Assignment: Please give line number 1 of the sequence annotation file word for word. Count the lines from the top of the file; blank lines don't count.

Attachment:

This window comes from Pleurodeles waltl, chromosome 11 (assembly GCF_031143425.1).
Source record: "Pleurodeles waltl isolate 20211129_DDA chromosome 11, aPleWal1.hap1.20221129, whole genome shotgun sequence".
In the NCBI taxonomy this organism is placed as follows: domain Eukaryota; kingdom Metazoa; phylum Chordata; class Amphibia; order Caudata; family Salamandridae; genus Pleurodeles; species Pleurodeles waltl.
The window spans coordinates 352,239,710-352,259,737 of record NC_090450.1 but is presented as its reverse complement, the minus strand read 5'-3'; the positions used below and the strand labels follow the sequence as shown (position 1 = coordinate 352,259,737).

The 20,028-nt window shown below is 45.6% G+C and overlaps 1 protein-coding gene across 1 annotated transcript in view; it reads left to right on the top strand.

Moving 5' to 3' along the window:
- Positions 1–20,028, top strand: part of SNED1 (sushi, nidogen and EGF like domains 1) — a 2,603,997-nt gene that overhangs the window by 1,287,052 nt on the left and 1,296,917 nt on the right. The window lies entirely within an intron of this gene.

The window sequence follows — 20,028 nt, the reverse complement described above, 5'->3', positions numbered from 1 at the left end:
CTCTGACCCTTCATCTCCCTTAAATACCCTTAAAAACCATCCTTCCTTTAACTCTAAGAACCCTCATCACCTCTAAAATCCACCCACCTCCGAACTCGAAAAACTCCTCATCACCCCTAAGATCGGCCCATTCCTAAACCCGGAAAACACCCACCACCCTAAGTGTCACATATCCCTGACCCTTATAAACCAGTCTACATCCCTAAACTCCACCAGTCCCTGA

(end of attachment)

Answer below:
This window comes from Pleurodeles waltl, chromosome 11 (assembly GCF_031143425.1).